The US remains the dominant player in the development of AI technologies. While China is making considerable investments, the US’s structural advantages may even enable it to extend its lead.
Listed below are the key macroeconomic trends impacting the AI theme, as identified by GlobalData.
Covid-19 and AI have something of a symbiotic relationship. AI is helping with efforts to combat the virus, with the technology playing a role in everything from early detection and diagnosis of the infection to contact tracing, development of drugs and vaccines, and training of healthcare workers. For example, Mount Sinai Health System has partnered with Sana Labs to train nurses treating Covid-19 patients using AI-enabled assessments. Amazon has created distance assistants that track workers’ movements and give them feedback in real-time if they break social distancing guidelines.
According to a recent GlobalData survey, 43% of respondents stated that AI had played a significant role in helping the company survive the pandemic, with a further 34% saying it had played a minor role. Conversational platforms have become more important than ever following dramatic increases in demand for support services.
China’s quest for AI dominance
China aims to be the world leader in AI by 2030 and is investing heavily to make this happen. The country has the most ambitious AI strategy and combines troves of data with a large talent pool, innovative companies, and plenty of capital. The BAT – Baidu, Alibaba, and Tencent – work very closely with the state to develop and deploy AI. Also, they are aiding the national plan through investments in AI start-ups, while the state offers tax breaks, government contracts, and offices in AI clusters.
As a result, companies such as Cambricon, Horizon Robotics, Megvii, and SenseTime have emerged as world-class AI chip and software operations. Tech think-tank the Centre for Data Innovation concluded in a 2019 report that China now leads the world in terms of adoption, data, and quantity of research and patent filings.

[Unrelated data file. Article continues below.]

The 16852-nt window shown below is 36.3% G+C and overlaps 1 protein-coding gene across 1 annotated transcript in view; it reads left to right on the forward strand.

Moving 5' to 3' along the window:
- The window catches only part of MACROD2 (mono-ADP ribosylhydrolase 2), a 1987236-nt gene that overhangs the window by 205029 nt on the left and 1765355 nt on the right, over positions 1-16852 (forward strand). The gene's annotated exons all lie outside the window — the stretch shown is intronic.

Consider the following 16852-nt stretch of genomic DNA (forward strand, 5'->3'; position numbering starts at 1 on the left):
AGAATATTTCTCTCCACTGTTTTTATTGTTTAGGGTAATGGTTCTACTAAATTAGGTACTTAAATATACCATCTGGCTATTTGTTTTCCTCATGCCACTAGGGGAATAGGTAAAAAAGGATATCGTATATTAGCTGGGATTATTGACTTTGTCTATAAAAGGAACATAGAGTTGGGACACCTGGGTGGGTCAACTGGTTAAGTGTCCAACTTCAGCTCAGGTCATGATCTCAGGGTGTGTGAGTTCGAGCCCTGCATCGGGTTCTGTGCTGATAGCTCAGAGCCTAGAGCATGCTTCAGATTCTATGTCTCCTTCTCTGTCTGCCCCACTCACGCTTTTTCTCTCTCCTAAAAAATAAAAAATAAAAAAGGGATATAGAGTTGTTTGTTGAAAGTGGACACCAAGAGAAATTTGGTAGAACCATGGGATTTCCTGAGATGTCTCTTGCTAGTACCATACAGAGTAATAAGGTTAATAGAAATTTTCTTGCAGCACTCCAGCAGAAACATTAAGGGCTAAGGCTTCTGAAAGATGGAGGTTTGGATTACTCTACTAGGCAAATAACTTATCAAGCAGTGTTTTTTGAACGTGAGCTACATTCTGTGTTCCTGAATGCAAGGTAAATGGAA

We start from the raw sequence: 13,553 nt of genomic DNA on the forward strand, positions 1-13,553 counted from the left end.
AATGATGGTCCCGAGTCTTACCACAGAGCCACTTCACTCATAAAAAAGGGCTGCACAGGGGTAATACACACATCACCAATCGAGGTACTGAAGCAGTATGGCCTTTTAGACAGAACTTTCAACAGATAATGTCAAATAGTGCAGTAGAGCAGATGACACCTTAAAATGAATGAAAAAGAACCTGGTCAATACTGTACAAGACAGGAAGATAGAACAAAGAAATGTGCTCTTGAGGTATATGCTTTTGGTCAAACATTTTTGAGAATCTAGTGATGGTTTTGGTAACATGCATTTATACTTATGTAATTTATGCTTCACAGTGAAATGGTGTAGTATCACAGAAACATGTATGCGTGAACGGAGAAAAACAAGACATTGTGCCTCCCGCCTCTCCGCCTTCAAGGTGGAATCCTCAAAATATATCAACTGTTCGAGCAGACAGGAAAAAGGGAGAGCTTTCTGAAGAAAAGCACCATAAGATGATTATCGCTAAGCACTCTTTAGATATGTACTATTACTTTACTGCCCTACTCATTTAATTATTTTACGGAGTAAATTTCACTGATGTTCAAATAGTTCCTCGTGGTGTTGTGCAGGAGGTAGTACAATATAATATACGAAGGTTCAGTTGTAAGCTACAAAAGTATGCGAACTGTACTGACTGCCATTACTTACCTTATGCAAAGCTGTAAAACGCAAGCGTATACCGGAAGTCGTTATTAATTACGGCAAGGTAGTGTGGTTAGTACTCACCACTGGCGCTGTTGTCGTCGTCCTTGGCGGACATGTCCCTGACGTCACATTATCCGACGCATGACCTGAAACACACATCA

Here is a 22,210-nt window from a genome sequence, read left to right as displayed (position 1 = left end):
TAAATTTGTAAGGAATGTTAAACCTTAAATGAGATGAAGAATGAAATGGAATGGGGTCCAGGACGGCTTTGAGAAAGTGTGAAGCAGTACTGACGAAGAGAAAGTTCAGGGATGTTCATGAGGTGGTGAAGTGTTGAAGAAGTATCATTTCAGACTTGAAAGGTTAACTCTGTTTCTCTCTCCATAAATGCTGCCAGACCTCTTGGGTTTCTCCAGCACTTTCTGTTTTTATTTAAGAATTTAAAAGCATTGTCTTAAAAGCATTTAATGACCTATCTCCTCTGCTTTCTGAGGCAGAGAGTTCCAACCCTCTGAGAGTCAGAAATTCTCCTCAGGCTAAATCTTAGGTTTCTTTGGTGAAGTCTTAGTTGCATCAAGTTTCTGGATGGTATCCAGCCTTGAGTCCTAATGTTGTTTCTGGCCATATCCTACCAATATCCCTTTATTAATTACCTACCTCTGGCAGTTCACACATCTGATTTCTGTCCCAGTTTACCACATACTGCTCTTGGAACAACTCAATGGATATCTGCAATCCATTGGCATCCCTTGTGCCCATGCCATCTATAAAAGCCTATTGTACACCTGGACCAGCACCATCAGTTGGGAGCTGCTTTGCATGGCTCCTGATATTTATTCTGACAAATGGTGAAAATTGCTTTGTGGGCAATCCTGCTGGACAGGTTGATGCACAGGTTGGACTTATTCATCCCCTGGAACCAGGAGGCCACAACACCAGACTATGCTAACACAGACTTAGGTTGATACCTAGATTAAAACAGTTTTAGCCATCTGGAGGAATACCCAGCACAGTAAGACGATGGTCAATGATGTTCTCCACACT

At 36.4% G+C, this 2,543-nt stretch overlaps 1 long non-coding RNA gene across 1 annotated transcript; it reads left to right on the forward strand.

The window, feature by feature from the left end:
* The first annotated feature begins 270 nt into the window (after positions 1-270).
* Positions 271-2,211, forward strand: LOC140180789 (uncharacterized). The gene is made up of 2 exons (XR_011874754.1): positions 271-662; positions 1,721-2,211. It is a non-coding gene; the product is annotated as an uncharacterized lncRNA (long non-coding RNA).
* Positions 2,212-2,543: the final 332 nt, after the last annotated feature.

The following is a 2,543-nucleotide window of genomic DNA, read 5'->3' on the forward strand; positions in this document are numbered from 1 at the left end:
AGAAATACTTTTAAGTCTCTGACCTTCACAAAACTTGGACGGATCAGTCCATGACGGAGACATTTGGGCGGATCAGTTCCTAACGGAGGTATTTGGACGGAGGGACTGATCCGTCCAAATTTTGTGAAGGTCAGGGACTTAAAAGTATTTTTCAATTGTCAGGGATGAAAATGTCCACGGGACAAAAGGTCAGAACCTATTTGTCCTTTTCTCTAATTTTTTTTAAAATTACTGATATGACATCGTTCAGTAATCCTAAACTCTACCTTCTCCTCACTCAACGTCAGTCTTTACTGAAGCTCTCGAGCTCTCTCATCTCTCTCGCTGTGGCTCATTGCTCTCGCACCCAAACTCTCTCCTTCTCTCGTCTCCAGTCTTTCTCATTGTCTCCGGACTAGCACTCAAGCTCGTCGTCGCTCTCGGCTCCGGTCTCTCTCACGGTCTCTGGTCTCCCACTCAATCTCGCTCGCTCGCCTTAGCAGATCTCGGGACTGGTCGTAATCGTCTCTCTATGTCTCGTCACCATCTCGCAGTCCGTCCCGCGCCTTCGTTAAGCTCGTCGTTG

US-China trade war
The US is increasingly concerned about China's progress in AI, and the Trump administration viewed policies enshrined in the Made in China 2025 plan as a security problem. In October 2019, the US added 28 Chinese companies, including facial recognition specialists Megvii and SenseTime, to a trade blacklist, which banned them from purchasing tech from US companies without government approval. This approach could yet prove to be counterproductive.
Some argue that cutting off access to US chips will simply accelerate Chinese efforts to develop alternatives. China is currently a decade behind the US and South Korea in chip technology but could meet 25% of its semiconductor needs by 2025, up from 20% in 2020.
There is a significant shortage of AI talent, and demand continues to grow faster than supply. The type of employees most in demand are data scientists, software engineers, technical leads and analysts, AI architects, and product managers, according to job vacancies tracked by GlobalData's Job Analytics tool.
A lack of skilled talent is frequently cited as the main barrier to executing AI initiatives. Most companies have partnered with universities or targeted students straight out of university to meet their AI needs, and are focusing on developing in-house expertise. For example, both Facebook and Microsoft offer free AI training platforms for employees and the general public. Also, the number of self-taught AI experts has boomed as people use self-directed options, such as those offered by Coursera and Udacity.
This is an edited extract from the Artificial Intelligence, 2020 Update – Thematic Research report produced by GlobalData Thematic Research.